Friday, March 25, 2016

Bivocational ministers and entrepreneurs

Wikipedia defines an entrepreneur as "a person who organizes and manages any enterprise, especially a business, usually with considerable initiative and risk." That also sounds like a good definition for a bivocational minister which is why I believe bivocational ministers are entrepreneurs.

Entrepreneurs are risk takers. They often operate their organization outside the box of traditional thinking. They believe there are better ways of doing what their organization does, and they are not afraid to experiment to find out what works and what doesn't.

Entrepreneurs are hard to control. They often don't conform to standard practices. In a world of suits and button-down collars they think every day is casual Friday. They view most policies as ways to avoid creative thinking. They understand that today's "best practices" replaced what was recognized as "best practices" in the past, and they are convinced that there are better practices that should replace the current "best practices."

Corporate offices are afraid of entrepreneurial thinking. Most organizations are risk-averse. The don't want thinking that takes the organization away from the tried-and-true way of doing things even if those ways are no longer as effective. With their eyes on the quarterly statement, they don't want anything that might affect that statement. An organization whose vision is limited to the next quarter cannot afford to have entrepreneurs who are looking long-term.

Everything I've said about entrepreneurs is also true of most bivocational ministers I've known. The very fact of becoming a bivocational minister is to take a risk. We put ourselves out there knowing that we could fail. We're trying to balance a ministry, a second job, a family, and other commitments. There is a huge amount of risk involved in that.

Churches that call bivocational ministers take a risk. Will he or she be able to provide the ministry the church needs with the other responsibilities that person may have? Who will pick up the tasks the bivocational minister cannot do while at work?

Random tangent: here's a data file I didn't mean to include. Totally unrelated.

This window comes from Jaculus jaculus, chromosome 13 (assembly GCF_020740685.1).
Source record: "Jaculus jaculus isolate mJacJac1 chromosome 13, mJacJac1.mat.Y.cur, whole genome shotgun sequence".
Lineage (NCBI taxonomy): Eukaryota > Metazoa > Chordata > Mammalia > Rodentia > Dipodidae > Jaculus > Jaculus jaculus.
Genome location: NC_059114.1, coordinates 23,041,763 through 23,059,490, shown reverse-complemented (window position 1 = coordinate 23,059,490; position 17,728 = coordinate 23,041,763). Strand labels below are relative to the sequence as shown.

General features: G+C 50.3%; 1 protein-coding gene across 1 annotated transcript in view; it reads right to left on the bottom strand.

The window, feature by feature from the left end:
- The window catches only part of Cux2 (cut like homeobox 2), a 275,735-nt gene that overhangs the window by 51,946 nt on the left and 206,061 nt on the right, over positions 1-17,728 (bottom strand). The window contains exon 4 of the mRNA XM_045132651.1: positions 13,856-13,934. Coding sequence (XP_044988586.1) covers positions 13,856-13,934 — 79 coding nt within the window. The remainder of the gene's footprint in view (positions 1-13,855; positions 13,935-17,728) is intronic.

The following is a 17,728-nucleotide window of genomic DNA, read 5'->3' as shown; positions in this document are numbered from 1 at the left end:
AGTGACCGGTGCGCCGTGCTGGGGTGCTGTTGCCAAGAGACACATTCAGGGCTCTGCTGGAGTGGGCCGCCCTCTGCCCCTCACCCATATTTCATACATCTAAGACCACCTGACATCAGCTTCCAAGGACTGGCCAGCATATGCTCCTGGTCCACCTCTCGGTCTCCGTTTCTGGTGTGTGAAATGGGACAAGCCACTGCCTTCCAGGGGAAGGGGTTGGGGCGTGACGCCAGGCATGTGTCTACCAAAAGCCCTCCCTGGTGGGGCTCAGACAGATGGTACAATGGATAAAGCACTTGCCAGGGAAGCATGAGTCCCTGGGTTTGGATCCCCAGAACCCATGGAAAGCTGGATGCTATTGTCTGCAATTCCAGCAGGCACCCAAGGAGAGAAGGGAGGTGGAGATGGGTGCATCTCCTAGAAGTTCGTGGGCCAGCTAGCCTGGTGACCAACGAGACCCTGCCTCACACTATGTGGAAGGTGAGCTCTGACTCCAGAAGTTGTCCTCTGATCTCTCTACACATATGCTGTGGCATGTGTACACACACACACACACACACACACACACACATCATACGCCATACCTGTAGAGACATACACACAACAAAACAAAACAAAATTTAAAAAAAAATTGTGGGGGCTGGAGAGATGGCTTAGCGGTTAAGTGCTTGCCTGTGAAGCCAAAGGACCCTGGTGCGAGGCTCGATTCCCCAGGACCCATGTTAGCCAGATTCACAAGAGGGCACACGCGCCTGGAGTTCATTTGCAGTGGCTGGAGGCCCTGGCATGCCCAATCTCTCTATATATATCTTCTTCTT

Bivocational ministers are by nature creative thinkers. Adding ministry responsibilities to the other demands on our lives requires creative thinking. We often do not understand why our churches do some of the things they do, and we are often challenging them to consider new ways of doing things.

We frighten many in denominational leadership. Many tend to be less involved in denominational activities than our fully-funded colleagues. We're also less likely to buy into the denominational way of thinking. We know our church better than someone in a far-away office, and we're less likely to follow the "best practices" that come down from denominational headquarters.

Bivocational ministers should embrace their entrepreneurial tendencies. Our churches need such thinking. However, let's not become so independent that we refuse to find ways to work with other churches. Let's not be so certain that we are right that we automatically assume everyone else is wrong and that we cannot learn from others. Our churches do not need a Lone Ranger mentality from their pastors.

Some bivocational ministers believe that everything associated with traditional thinking, traditional worship, and traditional ways of doing things must be replaced. We should be careful of such thinking. As someone once said, "Before you remove a fence, first find out why it was put there." Some traditions should be preserved. Others can be changed, but first let's understand why they exist.

The best bivocational ministers will be wise entrepreneurs, and this is a worthy goal for each of us called to this ministry.

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